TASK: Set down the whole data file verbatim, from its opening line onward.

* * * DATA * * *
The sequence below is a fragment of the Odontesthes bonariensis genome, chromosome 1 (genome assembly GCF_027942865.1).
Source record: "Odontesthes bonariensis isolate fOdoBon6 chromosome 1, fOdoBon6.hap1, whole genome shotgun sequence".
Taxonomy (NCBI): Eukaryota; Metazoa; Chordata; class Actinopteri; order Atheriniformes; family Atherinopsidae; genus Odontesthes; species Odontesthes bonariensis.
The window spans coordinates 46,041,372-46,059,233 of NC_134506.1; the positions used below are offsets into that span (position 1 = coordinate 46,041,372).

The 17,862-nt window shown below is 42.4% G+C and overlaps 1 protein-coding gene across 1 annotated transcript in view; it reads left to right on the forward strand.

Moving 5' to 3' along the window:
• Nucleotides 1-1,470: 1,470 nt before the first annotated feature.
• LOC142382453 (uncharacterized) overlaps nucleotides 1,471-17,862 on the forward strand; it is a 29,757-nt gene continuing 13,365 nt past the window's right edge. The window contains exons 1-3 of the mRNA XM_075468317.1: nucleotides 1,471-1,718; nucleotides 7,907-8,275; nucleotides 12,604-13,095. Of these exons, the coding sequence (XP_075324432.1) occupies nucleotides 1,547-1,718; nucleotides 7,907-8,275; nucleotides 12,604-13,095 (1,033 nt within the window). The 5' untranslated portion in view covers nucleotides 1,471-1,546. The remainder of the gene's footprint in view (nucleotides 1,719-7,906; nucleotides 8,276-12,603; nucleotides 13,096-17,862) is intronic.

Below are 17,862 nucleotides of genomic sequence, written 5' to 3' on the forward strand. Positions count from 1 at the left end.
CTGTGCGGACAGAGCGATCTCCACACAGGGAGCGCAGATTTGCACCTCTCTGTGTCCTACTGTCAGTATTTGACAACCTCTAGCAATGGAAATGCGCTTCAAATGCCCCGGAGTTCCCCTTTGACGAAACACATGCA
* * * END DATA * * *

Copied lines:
The sequence below is a fragment of the Odontesthes bonariensis genome, chromosome 1 (genome assembly GCF_027942865.1).
Source record: "Odontesthes bonariensis isolate fOdoBon6 chromosome 1, fOdoBon6.hap1, whole genome shotgun sequence".
Taxonomy (NCBI): Eukaryota; Metazoa; Chordata; class Actinopteri; order Atheriniformes; family Atherinopsidae; genus Odontesthes; species Odontesthes bonariensis.
The window spans coordinates 46,041,372-46,059,233 of NC_134506.1; the positions used below are offsets into that span (position 1 = coordinate 46,041,372).

The 17,862-nt window shown below is 42.4% G+C and overlaps 1 protein-coding gene across 1 annotated transcript in view; it reads left to right on the forward strand.

Moving 5' to 3' along the window:
• Nucleotides 1-1,470: 1,470 nt before the first annotated feature.
• LOC142382453 (uncharacterized) overlaps nucleotides 1,471-17,862 on the forward strand; it is a 29,757-nt gene continuing 13,365 nt past the window's right edge. The window contains exons 1-3 of the mRNA XM_075468317.1: nucleotides 1,471-1,718; nucleotides 7,907-8,275; nucleotides 12,604-13,095. Of these exons, the coding sequence (XP_075324432.1) occupies nucleotides 1,547-1,718; nucleotides 7,907-8,275; nucleotides 12,604-13,095 (1,033 nt within the window). The 5' untranslated portion in view covers nucleotides 1,471-1,546. The remainder of the gene's footprint in view (nucleotides 1,719-7,906; nucleotides 8,276-12,603; nucleotides 13,096-17,862) is intronic.

Below are 17,862 nucleotides of genomic sequence, written 5' to 3' on the forward strand. Positions count from 1 at the left end.
CTGTGCGGACAGAGCGATCTCCACACAGGGAGCGCAGATTTGCACCTCTCTGTGTCCTACTGTCAGTATTTGACAACCTCTAGCAATGGAAATGCGCTTCAAATGCCCCGGAGTTCCCCTTTGACGAAACACATGCA